Jacques Rivette

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Jacques Rivette (2006)

Jacques Rivette (born March 1, 1928 in Rouen , Normandy , † January 29, 2016 in Paris ) was a French film director , screenwriter and film critic . He is considered to be one of the leading figures of the Nouvelle Vague .


Like most of the later directors of the Nouvelle Vague, Rivette approached cinema through cinephilia and film criticism . At the Cinémathèque française he regularly met François Truffaut , Jean-Luc Godard and Éric Rohmer . In 1950 he founded La Gazette du cinéma with Rohmer .

From a critic at the magazine Cahiers du cinéma , he became its editor-in-chief from 1963 to 1965. In 1958 he made his first full-length feature film Paris belongs to us ( Paris nous appartient ). Before that, he worked as an assistant to Jacques Becker and Jean Renoir .

When working with his actors, Rivette used a method that he followed throughout his career: there was no script, just a few pages that roughly outlined the plot. The text was only distributed the day before the shooting, or even on the day of shooting itself.

Rivette's second long film Die Nun ( Suzanne Simonin, la Religieuse de Diderot ) (Rivette preferred this title over the short version La Religieuse ), which he made in 1966 based on the novel by Denis Diderot , was temporarily banned by French censors . Anna Karina played Suzanne, a young girl who had been forced into a convent and who refused to become a nun. With L'Amour fou and Out 1: Noli me tangere, Rivette radicalized his experiments with improvisation and created a film with a unique atmosphere. Out 1: Noli me tangere lasts 773 minutes (12 hours and 53 minutes), making it the longest feature film in cinema history to date. The short version (entitled Out 1: Specter ) lasts 4 hours.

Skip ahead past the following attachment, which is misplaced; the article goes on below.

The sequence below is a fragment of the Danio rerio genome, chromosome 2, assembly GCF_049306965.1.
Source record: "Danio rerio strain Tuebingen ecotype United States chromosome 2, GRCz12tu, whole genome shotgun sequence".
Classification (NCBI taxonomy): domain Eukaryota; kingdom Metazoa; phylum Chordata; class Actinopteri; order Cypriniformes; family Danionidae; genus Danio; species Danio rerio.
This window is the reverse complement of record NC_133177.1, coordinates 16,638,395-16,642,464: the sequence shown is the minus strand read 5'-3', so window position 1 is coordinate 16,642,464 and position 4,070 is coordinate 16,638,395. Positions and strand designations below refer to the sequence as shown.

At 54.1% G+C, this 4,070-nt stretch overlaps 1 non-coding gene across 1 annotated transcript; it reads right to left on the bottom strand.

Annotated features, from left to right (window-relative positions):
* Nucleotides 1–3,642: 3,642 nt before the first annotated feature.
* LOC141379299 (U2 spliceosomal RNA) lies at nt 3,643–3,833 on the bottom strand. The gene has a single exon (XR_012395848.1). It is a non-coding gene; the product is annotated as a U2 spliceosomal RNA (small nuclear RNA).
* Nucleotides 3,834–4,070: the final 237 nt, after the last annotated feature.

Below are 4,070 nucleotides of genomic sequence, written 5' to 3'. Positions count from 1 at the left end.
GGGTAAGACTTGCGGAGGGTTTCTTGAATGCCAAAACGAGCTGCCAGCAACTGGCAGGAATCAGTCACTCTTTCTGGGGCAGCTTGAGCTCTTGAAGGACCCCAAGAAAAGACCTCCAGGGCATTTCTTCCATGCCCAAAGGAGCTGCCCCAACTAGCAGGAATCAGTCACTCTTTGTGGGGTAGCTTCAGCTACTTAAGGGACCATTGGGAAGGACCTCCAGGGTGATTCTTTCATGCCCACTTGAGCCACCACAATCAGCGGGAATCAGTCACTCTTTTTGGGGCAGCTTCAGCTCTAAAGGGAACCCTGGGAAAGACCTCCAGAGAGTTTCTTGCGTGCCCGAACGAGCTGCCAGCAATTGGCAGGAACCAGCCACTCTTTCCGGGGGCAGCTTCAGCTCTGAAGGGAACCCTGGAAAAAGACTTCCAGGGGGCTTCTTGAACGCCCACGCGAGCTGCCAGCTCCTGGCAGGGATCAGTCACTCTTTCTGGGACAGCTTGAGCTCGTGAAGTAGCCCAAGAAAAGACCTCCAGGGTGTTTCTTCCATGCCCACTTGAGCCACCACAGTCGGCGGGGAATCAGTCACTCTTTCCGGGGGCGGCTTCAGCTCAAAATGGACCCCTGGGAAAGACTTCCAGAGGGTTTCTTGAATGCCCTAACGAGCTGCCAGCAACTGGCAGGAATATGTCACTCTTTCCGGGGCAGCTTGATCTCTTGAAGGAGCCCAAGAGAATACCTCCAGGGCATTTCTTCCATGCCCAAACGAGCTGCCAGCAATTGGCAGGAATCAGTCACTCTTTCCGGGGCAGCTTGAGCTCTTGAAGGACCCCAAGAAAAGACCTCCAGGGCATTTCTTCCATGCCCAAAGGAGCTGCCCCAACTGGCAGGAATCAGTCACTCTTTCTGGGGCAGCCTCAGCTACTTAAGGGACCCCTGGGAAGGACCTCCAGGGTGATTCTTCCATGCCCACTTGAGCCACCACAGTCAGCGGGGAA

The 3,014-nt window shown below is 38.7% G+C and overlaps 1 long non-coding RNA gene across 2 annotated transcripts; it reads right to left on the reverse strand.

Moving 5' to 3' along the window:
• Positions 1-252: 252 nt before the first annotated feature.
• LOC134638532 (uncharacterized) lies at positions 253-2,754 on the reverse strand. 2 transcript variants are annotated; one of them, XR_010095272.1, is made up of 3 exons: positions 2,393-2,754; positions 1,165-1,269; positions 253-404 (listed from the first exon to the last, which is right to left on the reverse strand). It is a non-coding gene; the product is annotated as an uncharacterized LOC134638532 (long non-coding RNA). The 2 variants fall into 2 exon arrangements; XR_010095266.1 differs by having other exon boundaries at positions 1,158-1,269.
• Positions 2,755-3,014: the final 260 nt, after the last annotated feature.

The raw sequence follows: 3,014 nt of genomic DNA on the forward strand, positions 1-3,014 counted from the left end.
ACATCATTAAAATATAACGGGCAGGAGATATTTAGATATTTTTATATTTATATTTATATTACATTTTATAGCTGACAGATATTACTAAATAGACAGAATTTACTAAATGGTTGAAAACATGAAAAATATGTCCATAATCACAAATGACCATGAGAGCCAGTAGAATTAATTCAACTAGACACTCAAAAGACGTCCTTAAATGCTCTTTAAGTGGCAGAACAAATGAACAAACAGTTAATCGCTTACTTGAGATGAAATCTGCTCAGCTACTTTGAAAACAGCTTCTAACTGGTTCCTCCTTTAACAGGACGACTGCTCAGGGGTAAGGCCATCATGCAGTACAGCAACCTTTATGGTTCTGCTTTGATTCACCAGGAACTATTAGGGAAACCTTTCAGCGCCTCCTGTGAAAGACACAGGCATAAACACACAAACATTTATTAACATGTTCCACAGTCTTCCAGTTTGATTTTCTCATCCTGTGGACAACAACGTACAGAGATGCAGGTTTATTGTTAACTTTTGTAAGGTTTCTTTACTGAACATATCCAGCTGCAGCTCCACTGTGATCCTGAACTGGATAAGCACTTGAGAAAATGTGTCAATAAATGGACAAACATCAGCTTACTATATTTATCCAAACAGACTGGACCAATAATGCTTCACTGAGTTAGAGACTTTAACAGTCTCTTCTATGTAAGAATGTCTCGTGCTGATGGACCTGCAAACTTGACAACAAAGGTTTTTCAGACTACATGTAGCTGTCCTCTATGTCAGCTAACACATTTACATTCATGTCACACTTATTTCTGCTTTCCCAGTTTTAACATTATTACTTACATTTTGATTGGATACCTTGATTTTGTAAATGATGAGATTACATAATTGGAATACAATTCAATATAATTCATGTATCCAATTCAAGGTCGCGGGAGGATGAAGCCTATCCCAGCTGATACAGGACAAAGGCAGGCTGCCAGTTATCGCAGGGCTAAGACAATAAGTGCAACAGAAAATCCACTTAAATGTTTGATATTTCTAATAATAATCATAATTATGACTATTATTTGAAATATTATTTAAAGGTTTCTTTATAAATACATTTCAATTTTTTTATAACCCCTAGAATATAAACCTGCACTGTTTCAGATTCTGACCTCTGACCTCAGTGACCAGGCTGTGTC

Rivette found a certain realism with An der Nordbrücke ( Le Pont du Nord , 1980), before moving on to his favorite subjects with Theater der Liebe ( L'Amour par terre , 1984) and The Gang of Four (La Bande des Quatre, 1988) ( Plot, mystery, theater) returned.

In 1991, Emmanuelle Béart played The Beautiful Troublemaker ( La Belle Noiseuse ) alongside Michel Piccoli and Jane Birkin . The film won the Grand Jury Prize at the 1991 Cannes Film Festival . Sandrine Bonnaire played Joan of Arc in the two-part work Johanna, die Jungfrau ( Jeanne la Pucelle , 1994, consisting of Batailles and Prisons ).

In 2000 she shot Rivette Va Savoir , a comedy inspired by Jean Renoir 's The Golden Carriage ( Le Carrosse d'or ) . Rivette made the documentary Jean Renoir, le patron about Renoir in 1966 .

Similar to members of a theater group, numerous actors starred in several films by Rivettes, in particular Bulle Ogier , with whom he worked on eight films over a period of almost 40 years, and Juliet Berto , who played a key role in two of his most important films, Celine and Julie drive boat ( Celine et Julie vont en bateau ) and Out 1 was involved. Jane Birkin, Anna Karina, Michel Piccoli, Laurence Cote , Nathalie Richard , Geraldine Chaplin , Nicole Garcia , Sandrine Bonnaire, Emmanuelle Béart, Jeanne Balibar , Marianne Denicourt and Jerzy Radziwiłowicz have also starred in several of his films.

In 2009, Rivette received an invitation to compete at the 66th Venice Film Festival for his feature film 36 Views of Pic Saint-Loup ( 36 vues du Pic Saint-Loup ) .

Although Suzanne Simonin, la Religieuse de Diderot sparked a scandal, Rivette was not a director looking for provocation. His films are based on the idea that cinema is a particular form of experience , an exploration. He explored the usual norms, sometimes going beyond them, always maintaining a certain lightness. The duration of the films was of particular importance. Out 1 remains unique in this regard, but most of Rivette's other films also last more than 2.5 hours.